Comments on: Devil in the detail of Europe’s 2050 transport model EU news and policy debates across languages Wed, 21 Nov 2018 15:10:56 +0000 hourly 1 By: Sat, 28 Jul 2018 22:48:35 +0000 The reality of transport is that Japan, Korea and China are all ramping up production of both fuel cell and electric vehicles as we speak. FCEVs are genuinely the answer to transport, and although China has many 100s of thousands of battery powered buses already, these batteries are often not lithium meaning a lower overall cost, and they have much of the worlds known resources of lithium and cobalt anyway. I am not sure that enough is going to be found to replace fossil fuels to the level required; and it is in this way that fuel cells and hydrogen make so much sense.

Toyota is moving into new production facilities which will enable it to build 30,000 vehicles per year by 2020, and it will have about 200 refuelling stations domestically by this point. By 2030, Japan plans to have 900 stations and 800,000 vehicles.

Many industrial centres in China are also betting heavily on FCEVs. Wuhan alone will have over 100 fuel cell automakers and related enterprises, with 30 to 100 hydrogen fueling stations planned by 2025.


“To deploy FCEVs in China, the government has announced plans to build hydrogen infrastructure to support about 50,000 zero-emissions fuel-cell cars by 2025, with plans to rapidly expand to 1 million FCEVs in service by 2030. Under China’s New Energy Vehicle roadmap, the country will also build 300 hydrogen refueling stations by 2025 and 1,000 by 2030. In conjunction with the Chinese government, several regions and cities—such as Rugao, Shanghai, Guangdong, and Wuhan—have also established hydrogen development centers and communicated ambitious roll-out plans.”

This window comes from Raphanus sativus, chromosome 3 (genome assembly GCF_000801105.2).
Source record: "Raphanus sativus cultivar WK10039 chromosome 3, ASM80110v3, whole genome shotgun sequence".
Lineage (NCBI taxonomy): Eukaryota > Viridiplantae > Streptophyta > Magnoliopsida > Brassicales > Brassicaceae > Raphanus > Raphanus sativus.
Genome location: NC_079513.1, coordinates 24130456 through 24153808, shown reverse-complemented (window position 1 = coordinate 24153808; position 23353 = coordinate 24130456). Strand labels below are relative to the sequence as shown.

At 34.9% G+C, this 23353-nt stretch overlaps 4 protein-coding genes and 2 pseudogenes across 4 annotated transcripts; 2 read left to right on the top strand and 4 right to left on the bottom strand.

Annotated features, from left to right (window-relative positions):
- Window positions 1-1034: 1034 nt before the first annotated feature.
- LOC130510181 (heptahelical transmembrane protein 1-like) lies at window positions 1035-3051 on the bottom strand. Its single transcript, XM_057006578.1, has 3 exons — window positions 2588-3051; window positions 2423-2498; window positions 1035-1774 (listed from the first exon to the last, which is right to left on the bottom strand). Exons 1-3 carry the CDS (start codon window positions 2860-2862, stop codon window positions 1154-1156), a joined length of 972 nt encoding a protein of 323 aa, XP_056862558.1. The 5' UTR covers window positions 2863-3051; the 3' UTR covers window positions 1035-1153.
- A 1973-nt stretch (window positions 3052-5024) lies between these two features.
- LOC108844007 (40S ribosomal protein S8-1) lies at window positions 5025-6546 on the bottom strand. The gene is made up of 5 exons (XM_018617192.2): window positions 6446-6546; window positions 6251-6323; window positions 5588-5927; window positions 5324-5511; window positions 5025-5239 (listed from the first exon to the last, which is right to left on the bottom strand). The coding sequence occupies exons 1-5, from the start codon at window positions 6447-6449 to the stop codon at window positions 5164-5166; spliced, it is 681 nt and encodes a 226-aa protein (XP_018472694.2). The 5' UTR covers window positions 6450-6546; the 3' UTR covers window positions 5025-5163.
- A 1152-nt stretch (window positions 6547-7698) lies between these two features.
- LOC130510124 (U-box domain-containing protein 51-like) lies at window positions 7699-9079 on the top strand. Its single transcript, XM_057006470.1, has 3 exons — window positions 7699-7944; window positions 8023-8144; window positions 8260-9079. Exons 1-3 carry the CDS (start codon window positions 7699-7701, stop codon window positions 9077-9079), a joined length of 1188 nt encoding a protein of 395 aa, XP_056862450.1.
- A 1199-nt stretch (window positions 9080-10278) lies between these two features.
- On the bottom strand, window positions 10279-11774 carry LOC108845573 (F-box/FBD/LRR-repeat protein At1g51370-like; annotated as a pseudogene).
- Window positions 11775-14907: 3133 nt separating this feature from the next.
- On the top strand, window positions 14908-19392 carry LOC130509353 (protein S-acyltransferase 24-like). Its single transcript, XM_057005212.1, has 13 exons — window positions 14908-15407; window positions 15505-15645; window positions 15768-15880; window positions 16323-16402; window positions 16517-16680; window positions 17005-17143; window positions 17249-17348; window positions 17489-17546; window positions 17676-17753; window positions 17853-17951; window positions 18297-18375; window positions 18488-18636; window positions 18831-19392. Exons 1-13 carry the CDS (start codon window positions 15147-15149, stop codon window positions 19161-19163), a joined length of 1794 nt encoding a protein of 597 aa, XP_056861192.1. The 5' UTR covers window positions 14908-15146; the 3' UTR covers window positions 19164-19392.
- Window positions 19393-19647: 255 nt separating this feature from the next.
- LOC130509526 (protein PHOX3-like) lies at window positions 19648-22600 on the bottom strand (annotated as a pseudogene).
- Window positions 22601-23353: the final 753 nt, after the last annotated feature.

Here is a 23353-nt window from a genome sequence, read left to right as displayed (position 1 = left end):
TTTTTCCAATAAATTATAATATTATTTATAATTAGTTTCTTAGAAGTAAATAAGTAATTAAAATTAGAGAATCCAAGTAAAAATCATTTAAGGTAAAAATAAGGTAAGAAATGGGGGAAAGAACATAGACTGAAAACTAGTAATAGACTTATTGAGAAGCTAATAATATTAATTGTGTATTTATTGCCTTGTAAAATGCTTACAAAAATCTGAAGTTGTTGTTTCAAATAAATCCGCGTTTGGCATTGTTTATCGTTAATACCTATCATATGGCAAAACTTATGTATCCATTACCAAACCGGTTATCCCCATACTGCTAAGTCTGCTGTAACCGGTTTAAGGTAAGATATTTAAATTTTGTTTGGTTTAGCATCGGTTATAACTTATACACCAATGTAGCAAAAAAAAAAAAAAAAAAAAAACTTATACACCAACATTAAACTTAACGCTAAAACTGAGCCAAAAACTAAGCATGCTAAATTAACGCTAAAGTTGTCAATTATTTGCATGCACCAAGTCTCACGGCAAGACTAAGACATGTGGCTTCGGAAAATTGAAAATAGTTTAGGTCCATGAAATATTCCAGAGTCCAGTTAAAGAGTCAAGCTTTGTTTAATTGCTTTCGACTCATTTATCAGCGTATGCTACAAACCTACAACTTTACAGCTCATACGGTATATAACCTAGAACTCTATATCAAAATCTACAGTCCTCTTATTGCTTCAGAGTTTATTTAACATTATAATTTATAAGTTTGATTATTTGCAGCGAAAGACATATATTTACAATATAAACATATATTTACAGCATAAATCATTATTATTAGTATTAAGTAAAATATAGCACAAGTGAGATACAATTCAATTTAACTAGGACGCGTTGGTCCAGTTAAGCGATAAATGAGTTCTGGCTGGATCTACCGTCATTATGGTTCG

Korea have a similarly ambitious strategy:

“The government in Seoul agreed with South Korea’s industry to invest about 2 billion euros (2.6 trillion Won) into hydrogen mobility over the next five years. Facilities building fuel cell vehicles and those doing R&D will receive funding in order to reach the ambitious targets.

In detail, Korea aims to fund 15,000 fuel cell vehicles and 1,000 hydrogen buses by 2022. On top, the funding programme includes 310 new hydrogen filling stations and the government also vowed to adapt regulation.”

By: SCO Fri, 27 Jul 2018 09:27:40 +0000 Transport at zero emissions in 2050??? A lot of things are technically possible but are not cost-efficient. Unfortunately we do not live in Lala-land and electrification will only be possible if you take into account that there will be a significant rise in power demand, additional grid network capacity will be necessary, you will still need a high amount of gas to assure reliability of the electricity supply, renewables, as you may know, still depend on wind and sun…… Without a reliable (energy-) infrastructure you will not get the electric vehicles on the road. Furthermore electric trucks and busses are much heavier and may not be able to drive on some roads, who are not made for the extra load. A normal bus weighs around 12–13 T, an electric one 18 T, so some urban roads are just not made for this kind of extra weight. And when you know how long it takes to get any infrastructure works done her in Europe, well, this is not for tomorrow. Sometimes a little sense of reality would be very welcome!!!